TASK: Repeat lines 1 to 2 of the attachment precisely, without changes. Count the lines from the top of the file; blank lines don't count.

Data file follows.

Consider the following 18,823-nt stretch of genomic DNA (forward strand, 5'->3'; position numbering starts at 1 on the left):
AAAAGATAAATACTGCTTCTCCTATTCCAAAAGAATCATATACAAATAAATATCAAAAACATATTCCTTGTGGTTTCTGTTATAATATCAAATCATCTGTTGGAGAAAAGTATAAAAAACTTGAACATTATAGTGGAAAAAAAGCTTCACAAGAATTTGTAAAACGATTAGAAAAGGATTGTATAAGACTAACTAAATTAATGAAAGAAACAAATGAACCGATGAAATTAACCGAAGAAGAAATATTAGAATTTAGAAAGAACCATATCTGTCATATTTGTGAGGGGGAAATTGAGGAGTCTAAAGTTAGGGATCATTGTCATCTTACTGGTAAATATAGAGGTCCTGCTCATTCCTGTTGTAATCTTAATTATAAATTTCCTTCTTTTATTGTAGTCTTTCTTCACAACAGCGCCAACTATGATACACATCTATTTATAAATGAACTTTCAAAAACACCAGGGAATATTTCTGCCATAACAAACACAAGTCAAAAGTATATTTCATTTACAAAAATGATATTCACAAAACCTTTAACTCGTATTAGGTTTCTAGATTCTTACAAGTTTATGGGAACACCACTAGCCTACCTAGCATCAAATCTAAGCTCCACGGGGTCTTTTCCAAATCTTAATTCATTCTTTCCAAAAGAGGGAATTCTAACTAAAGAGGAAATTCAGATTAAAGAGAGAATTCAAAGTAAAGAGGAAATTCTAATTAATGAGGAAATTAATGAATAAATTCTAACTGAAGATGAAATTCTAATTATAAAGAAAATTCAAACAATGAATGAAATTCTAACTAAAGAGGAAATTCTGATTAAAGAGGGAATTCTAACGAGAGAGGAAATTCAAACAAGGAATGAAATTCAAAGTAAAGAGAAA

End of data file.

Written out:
Consider the following 18,823-nt stretch of genomic DNA (forward strand, 5'->3'; position numbering starts at 1 on the left):
AAAAGATAAATACTGCTTCTCCTATTCCAAAAGAATCATATACAAATAAATATCAAAAACATATTCCTTGTGGTTTCTGTTATAATATCAAATCATCTGTTGGAGAAAAGTATAAAAAACTTGAACATTATAGTGGAAAAAAAGCTTCACAAGAATTTGTAAAACGATTAGAAAAGGATTGTATAAGACTAACTAAATTAATGAAAGAAACAAATGAACCGATGAAATTAACCGAAGAAGAAATATTAGAATTTAGAAAGAACCATATCTGTCATATTTGTGAGGGGGAAATTGAGGAGTCTAAAGTTAGGGATCATTGTCATCTTACTGGTAAATATAGAGGTCCTGCTCATTCCTGTTGTAATCTTAATTATAAATTTCCTTCTTTTATTGTAGTCTTTCTTCACAACAGCGCCAACTATGATACACATCTATTTATAAATGAACTTTCAAAAACACCAGGGAATATTTCTGCCATAACAAACACAAGTCAAAAGTATATTTCATTTACAAAAATGATATTCACAAAACCTTTAACTCGTATTAGGTTTCTAGATTCTTACAAGTTTATGGGAACACCACTAGCCTACCTAGCATCAAATCTAAGCTCCACGGGGTCTTTTCCAAATCTTAATTCATTCTTTCCAAAAGAGGGAATTCTAACTAAAGAGGAAATTCAGATTAAAGAGAGAATTCAAAGTAAAGAGGAAATTCTAATTAATGAGGAAATTAATGAATAAATTCTAACTGAAGATGAAATTCTAATTATAAAGAAAATTCAAACAATGAATGAAATTCTAACTAAAGAGGAAATTCTGATTAAAGAGGGAATTCTAACGAGAGAGGAAATTCAAACAAGGAATGAAATTCAAAGTAAAGAGAAA